Case 4 occurred in a 33-year-old female, with ASA-PS III, with mass of 124 kg, with BMI of 48.1 kg/m2. She presented for elective laparoscopic splenectomy, and received no premedication. Anesthesia was induced with 200 mg of propofol, 16 mcg of dexmedetomidine, and 20 mg of ketamine. Muscle paralysis initiated with 160 mg of succinylcholine and 90 mg of rocuronium with intermittent boluses of rocuronium throughout the case to maintain paralysis. The patient had a history of difficult airway management, but was uneventfully intubated with a Glidescope. Total intravenous anesthesia (TIVA) was maintained with three infusions: propofol ranging from 100 to 150 mcg/kg/min, with additional intermittent boluses; dexmedetomidine at 0.4 mcg/kg/hr; and ketamine at 0.2 mg/kg/hr. Processed EEG monitoring was utilized during the case, but not applied until 5 minutes after incision, which was about 30 minutes after induction. The BIS index ranged 65-75 in the first 30 minutes after application. At this time, a relief in hands-on providers occurred, and midazolam 2 mg was given. The highest recorded BIS index was 79.2, and this occurred during the middle portion of the case approximately 45 minutes after induction. The BIS index was > 65 for the majority of the surgical case. Vital signs were unremarkable with no support. Case duration was just over two hours. While in the PACU, the patient stated that she remembered the endotracheal tube in her throat, though that she was extubated shortly afterwards. The patient described no further awareness during the case and that she was not under stress from this memory. There is no documentation of psychiatric follow up.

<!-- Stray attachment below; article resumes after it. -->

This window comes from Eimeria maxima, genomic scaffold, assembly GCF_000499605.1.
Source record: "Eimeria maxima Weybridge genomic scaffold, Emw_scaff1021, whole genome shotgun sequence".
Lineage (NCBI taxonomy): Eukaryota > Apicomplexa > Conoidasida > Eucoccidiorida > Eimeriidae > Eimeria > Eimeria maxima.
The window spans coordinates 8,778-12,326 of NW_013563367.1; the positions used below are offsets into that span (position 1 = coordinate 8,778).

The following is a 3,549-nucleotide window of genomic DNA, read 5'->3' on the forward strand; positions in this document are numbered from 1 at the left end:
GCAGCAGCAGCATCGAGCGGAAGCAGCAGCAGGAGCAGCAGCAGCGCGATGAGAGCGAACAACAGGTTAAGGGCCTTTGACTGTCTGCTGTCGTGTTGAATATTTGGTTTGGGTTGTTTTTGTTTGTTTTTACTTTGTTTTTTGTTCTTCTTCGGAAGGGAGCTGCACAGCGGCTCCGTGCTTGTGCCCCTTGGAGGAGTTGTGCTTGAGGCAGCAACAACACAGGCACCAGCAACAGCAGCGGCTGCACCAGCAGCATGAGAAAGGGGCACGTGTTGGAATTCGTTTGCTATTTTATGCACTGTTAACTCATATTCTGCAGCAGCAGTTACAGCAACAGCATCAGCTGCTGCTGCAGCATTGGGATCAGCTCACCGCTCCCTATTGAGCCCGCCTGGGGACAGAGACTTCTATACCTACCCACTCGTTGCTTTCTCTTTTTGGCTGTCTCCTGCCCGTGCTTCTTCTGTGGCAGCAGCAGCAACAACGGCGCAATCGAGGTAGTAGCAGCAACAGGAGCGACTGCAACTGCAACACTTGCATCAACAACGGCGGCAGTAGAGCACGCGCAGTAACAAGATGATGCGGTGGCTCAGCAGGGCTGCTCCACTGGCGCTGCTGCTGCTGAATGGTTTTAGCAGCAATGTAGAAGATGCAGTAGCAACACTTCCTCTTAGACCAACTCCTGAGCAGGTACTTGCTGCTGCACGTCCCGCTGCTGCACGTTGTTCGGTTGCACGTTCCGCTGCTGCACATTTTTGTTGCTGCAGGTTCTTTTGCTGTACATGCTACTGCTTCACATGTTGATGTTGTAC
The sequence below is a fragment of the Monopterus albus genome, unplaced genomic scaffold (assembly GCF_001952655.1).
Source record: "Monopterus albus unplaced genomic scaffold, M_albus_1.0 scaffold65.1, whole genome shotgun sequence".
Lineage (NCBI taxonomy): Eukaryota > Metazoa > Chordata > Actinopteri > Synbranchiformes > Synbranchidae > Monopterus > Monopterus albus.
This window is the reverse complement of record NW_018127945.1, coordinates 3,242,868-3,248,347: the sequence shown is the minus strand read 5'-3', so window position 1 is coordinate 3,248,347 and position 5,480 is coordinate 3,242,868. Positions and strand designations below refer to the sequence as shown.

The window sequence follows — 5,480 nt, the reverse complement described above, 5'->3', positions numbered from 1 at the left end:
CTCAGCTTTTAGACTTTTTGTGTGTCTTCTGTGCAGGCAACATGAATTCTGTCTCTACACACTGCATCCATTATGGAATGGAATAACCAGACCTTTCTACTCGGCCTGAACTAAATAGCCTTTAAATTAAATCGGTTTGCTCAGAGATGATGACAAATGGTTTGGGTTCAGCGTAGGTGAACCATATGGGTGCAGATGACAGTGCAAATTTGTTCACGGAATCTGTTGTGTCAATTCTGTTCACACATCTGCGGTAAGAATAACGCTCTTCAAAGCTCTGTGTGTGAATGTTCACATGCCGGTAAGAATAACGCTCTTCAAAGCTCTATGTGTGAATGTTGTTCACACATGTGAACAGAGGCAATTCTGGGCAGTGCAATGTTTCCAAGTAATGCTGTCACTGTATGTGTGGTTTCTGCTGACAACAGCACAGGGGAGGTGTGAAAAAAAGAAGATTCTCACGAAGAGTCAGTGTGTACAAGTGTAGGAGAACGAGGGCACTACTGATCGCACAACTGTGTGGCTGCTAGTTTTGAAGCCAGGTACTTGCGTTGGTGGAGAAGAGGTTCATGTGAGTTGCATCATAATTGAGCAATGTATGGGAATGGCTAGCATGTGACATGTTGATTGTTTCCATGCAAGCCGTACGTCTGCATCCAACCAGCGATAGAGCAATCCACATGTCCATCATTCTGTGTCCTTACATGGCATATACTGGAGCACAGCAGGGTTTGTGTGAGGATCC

Case 5 occurred in a 54-year-old female, with ASA-PS III, mass 67 kg, and BMI of 26.1 kg/m2. She presented for inguinal lymph node dissection. She was premedicated with midazolam 2 mg. Anesthesia was induced with 150 mg of propofol followed by rocuronium 30 mg to facilitate tracheal intubation. TIVA was maintained using a propofol infusion with a basal rate of 100 mcg/kg/min, with intermittent boluses, dexmedetomidine infusion at 0.2 mcg/kg/hour and ketamine infusion at 0.2 mg/kg/hour. The highest documented BIS index was 46.6. Vitals signs were remarkable only for mild bradycardia, with heart rates in the 50’s pre-induction. She was normotensive throughout the two hour case, with no support. In the PACU, she reported intraoperative pain and recalled “feeling the stitches” being placed. There is no documentation of psychiatric follow up.